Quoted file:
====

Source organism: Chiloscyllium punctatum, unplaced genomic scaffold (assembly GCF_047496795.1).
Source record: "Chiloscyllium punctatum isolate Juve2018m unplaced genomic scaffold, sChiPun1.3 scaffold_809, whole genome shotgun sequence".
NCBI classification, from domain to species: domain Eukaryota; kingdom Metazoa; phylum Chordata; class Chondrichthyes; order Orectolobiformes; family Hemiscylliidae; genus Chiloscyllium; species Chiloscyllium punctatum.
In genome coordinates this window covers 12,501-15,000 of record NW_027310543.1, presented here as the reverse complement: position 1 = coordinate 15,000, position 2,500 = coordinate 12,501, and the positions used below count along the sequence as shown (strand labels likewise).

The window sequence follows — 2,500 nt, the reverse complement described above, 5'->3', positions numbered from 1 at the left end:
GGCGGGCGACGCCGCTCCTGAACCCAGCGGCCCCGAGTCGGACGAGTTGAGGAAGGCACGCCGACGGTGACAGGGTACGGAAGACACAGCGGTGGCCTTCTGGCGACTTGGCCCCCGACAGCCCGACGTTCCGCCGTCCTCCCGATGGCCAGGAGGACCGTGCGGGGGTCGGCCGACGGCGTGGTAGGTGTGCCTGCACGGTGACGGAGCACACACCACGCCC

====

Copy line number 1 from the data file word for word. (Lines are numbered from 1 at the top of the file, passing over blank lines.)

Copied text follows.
Source organism: Chiloscyllium punctatum, unplaced genomic scaffold (assembly GCF_047496795.1).